Zdenek Sekanina and Paul W. Chodas
Jet Propulsion Laboratory, California Institute of Technology, 4800 Oak Grove Drive, Pasadena, CA 91109
Milos Tichy , Jana Ticha, and Michal Kocer
Klet Observatory, Zatkovo nabrezi 4, CZ-370 01 Ceske Budejovice, Czech Republic
Received 2003 April 14; accepted 2003 May 20; published 2003 June 2;
Distant comets C/2002 A1 and C/2002 A2 make up a peculiar pair that moves about the Sun in virtually
identical, somewhat unstable orbits, extending currently between about 4.7 and 29 AU from the Sun. The two
objects, observed since late 2001, are unquestionably of common origin. Analysis of their relative motion indicates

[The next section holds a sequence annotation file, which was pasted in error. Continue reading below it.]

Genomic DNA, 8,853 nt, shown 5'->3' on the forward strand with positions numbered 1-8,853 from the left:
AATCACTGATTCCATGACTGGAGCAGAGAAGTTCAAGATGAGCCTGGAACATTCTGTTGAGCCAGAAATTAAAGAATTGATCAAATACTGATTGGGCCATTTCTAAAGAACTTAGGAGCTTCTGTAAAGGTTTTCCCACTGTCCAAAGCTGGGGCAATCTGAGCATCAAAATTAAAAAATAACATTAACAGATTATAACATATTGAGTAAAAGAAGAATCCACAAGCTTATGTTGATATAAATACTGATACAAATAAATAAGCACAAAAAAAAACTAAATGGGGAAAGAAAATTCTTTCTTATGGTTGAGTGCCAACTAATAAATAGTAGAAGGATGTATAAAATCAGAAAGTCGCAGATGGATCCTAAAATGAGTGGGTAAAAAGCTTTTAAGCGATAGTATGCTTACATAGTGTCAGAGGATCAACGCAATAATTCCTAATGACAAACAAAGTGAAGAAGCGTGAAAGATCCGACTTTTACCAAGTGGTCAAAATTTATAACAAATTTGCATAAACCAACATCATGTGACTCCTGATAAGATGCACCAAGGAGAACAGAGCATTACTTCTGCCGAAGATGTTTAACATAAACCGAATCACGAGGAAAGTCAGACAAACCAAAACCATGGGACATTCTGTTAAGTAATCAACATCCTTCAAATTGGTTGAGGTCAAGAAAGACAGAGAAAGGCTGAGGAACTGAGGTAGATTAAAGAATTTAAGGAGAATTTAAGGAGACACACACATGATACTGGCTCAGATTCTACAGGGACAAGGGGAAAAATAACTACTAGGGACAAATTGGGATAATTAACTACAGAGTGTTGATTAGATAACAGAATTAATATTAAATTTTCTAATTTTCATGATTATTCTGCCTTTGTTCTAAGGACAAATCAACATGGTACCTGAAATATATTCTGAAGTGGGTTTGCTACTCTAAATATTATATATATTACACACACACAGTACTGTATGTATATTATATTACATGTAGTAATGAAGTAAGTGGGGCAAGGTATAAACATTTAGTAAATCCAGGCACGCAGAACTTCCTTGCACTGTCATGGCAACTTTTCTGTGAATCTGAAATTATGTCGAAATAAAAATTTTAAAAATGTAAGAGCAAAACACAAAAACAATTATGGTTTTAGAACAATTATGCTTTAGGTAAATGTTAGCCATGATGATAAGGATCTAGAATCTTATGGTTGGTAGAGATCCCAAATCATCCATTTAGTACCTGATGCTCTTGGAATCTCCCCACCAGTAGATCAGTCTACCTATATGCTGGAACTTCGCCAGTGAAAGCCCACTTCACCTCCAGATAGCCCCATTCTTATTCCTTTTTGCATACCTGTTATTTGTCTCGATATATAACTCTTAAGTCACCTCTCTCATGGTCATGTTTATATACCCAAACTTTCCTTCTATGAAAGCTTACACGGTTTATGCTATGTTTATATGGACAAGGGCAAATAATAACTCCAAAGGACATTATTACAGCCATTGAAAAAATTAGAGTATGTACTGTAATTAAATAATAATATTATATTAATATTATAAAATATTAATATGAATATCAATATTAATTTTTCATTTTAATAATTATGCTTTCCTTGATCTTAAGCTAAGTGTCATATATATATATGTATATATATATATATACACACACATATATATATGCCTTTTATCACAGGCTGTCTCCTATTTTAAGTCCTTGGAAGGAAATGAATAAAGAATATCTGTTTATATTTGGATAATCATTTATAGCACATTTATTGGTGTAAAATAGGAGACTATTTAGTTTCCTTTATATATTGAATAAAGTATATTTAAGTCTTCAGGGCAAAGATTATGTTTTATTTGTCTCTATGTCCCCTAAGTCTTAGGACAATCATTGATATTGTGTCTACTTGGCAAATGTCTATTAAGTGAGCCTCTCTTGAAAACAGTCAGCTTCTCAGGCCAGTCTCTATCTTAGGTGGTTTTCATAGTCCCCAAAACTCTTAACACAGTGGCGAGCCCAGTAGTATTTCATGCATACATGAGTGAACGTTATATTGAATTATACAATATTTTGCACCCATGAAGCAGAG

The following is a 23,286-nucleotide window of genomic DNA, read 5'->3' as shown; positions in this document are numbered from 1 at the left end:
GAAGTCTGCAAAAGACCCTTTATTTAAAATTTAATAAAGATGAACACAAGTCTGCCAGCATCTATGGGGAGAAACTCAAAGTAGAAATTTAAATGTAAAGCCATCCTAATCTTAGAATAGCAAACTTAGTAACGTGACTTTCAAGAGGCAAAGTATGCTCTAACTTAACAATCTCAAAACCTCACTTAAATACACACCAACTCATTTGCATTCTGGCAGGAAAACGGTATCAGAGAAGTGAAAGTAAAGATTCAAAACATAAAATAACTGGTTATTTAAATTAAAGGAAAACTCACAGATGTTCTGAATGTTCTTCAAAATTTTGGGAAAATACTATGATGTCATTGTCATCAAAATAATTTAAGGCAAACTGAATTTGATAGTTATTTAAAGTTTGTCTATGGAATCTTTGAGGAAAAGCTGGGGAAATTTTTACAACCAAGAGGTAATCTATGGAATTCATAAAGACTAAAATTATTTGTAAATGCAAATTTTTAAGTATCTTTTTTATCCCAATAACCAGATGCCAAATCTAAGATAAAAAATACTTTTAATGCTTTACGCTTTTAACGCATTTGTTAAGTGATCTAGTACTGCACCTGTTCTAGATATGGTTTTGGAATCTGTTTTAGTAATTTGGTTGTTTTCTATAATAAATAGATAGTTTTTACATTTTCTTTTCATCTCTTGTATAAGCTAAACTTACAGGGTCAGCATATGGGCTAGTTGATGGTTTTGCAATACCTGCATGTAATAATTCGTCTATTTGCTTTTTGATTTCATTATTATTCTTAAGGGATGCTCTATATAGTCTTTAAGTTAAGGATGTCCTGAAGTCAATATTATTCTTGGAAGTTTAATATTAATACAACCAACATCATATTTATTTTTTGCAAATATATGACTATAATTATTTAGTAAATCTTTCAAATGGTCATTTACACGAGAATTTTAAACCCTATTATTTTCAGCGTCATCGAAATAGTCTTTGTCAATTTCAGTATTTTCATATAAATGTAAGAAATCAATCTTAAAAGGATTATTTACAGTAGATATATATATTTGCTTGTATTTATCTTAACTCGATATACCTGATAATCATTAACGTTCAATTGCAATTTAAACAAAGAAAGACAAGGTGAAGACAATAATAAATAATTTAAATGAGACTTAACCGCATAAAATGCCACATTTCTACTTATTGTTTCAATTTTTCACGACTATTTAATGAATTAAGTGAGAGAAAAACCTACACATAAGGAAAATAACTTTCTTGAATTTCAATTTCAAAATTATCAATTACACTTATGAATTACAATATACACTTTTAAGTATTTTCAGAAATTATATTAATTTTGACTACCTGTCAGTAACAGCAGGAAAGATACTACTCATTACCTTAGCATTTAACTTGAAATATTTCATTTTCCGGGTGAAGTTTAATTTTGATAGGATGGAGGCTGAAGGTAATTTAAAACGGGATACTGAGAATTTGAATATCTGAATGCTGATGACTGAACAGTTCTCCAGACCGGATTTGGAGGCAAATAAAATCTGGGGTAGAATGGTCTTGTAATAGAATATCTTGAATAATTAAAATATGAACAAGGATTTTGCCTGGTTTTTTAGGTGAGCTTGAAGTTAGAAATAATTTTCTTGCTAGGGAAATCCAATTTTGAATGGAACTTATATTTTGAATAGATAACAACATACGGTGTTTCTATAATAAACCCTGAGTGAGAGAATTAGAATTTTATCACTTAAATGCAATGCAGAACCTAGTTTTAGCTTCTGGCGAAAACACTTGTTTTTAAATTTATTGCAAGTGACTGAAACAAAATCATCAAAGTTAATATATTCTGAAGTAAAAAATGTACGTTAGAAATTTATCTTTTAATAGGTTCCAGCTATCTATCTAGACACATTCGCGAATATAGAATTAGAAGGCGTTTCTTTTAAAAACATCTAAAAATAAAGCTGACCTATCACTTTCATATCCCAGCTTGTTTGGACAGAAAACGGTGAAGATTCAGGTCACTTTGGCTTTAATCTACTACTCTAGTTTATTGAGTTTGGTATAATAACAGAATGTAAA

that their parent body split nontidally most probably between mid-1977 and early 1979 at a heliocentric distance
of 22.5 +/- 0.1 AU and about 2.5 AU below the ecliptic, with a separation velocity of 2.7 +/- 0.2 m/s.
The motion of C/2002 A2, the secondary component that trails behind the primary, is found to be affected by a nongravitational deceleration of (13.4 +/- 1.5) x 10^(-5) units of solar gravitational acceleration relative to C/2002 A1, which is in a range of decelerations that companions of split comets are usually subjected to. C/2002 A2 was somewhat less condensed and, interestingly, brighter than C/2002 A1.
Subject headings: comets: general—comets: individual (C/2002 A1, C/2002 A2)—methods: data analysis